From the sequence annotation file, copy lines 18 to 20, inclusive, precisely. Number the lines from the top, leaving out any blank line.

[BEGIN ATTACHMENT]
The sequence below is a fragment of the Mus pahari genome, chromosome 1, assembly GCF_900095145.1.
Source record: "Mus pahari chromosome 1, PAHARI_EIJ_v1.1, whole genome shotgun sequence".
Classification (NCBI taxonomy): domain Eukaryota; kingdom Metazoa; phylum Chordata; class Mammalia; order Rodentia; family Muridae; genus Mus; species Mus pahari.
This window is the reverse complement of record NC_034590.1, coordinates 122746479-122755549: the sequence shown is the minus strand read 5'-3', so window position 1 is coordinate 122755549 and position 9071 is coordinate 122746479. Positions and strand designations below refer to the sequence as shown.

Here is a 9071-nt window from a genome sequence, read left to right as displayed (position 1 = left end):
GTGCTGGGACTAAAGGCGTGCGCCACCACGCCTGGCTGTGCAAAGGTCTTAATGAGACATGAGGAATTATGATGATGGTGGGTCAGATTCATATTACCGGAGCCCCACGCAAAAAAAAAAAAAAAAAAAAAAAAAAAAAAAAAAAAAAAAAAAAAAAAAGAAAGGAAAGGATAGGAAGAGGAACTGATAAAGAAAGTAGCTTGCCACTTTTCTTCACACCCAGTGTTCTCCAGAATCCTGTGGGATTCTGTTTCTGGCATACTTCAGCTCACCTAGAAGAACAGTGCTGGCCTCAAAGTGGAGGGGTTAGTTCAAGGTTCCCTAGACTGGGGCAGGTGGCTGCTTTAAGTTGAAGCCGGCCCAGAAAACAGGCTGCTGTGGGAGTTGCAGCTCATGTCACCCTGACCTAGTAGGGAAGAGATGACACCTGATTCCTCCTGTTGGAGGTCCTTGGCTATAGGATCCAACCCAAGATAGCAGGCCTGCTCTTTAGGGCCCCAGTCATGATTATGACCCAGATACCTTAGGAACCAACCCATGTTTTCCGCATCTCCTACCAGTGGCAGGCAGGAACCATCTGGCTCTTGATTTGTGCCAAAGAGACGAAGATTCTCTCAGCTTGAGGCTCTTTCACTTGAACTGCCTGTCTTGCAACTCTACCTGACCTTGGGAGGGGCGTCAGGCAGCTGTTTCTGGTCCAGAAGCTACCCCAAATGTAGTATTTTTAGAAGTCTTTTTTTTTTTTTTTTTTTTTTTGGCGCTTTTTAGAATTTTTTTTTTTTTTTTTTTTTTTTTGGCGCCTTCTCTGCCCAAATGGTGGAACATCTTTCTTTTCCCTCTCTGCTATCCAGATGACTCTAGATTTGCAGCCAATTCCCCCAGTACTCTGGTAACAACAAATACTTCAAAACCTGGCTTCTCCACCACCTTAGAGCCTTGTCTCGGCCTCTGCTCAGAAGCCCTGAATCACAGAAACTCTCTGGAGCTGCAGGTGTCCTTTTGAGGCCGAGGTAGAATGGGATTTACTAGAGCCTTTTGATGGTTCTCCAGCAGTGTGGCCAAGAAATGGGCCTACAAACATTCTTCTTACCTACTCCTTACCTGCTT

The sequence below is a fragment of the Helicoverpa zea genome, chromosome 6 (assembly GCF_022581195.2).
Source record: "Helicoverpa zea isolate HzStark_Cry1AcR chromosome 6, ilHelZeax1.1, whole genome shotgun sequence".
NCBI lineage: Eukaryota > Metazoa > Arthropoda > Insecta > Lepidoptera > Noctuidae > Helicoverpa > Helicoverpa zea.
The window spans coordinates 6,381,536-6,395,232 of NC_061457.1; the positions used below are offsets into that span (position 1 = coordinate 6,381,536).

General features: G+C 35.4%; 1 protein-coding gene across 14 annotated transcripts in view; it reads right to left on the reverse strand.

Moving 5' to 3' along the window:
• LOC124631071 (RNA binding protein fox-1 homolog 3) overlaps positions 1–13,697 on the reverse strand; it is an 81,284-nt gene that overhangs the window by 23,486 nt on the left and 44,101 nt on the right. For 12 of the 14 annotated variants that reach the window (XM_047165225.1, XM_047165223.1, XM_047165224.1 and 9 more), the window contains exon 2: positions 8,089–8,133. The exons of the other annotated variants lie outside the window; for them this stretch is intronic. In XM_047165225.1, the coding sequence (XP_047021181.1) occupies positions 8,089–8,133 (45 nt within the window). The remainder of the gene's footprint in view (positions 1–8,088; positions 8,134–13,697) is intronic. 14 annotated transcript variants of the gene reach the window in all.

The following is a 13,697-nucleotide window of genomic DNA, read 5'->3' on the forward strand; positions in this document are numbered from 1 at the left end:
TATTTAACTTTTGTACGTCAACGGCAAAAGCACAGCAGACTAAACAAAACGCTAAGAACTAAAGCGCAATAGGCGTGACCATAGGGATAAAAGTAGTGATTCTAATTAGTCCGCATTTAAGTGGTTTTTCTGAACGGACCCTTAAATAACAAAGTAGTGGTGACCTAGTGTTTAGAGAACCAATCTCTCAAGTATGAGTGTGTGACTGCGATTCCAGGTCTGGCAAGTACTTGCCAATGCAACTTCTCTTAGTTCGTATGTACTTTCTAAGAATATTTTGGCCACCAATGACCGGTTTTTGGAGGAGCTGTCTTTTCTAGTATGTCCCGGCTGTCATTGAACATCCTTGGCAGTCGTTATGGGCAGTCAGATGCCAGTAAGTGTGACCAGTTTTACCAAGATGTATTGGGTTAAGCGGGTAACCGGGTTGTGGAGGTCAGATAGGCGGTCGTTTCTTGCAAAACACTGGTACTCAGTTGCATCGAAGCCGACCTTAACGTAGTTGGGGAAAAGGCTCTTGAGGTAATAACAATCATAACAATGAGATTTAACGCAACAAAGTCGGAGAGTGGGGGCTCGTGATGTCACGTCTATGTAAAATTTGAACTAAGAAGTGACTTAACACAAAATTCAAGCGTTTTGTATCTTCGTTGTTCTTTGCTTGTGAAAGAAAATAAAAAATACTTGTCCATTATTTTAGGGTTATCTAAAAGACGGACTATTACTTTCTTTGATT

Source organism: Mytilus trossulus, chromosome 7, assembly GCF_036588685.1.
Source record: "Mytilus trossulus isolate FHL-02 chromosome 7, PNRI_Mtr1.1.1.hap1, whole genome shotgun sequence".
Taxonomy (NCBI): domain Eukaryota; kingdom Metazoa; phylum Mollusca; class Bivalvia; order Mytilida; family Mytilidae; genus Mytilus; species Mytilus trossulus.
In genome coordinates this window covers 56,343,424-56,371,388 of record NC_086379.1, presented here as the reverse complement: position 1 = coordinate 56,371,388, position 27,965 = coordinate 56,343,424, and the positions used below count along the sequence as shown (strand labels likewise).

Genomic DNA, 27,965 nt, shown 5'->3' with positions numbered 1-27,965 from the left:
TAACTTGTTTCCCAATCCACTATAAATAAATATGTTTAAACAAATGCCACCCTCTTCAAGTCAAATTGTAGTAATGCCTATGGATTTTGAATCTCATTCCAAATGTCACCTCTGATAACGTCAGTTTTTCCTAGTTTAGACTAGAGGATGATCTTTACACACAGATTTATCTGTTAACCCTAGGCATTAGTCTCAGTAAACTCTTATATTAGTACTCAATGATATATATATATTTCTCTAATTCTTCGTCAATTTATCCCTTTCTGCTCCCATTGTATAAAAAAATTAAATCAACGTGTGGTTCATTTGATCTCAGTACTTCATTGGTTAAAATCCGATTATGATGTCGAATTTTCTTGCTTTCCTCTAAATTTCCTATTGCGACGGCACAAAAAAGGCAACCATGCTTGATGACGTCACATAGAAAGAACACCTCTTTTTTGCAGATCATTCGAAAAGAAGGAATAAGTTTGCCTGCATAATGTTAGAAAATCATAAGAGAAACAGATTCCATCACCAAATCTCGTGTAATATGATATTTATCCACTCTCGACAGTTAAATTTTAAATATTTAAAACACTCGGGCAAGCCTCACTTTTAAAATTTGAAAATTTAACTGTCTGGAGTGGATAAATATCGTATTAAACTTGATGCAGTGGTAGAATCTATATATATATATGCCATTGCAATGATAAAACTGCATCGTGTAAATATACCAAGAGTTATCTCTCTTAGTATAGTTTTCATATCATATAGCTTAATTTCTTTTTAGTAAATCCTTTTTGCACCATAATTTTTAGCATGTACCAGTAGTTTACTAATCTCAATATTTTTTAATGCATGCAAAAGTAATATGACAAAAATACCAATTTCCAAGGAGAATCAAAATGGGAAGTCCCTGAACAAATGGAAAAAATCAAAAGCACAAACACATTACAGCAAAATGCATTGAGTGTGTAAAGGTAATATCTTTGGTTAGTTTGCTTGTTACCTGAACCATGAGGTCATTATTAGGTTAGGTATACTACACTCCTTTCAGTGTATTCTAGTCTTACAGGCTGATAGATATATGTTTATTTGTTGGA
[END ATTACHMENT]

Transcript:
Taxonomy (NCBI): domain Eukaryota; kingdom Metazoa; phylum Mollusca; class Bivalvia; order Mytilida; family Mytilidae; genus Mytilus; species Mytilus trossulus.
In genome coordinates this window covers 56,343,424-56,371,388 of record NC_086379.1, presented here as the reverse complement: position 1 = coordinate 56,371,388, position 27,965 = coordinate 56,343,424, and the positions used below count along the sequence as shown (strand labels likewise).

Genomic DNA, 27,965 nt, shown 5'->3' with positions numbered 1-27,965 from the left: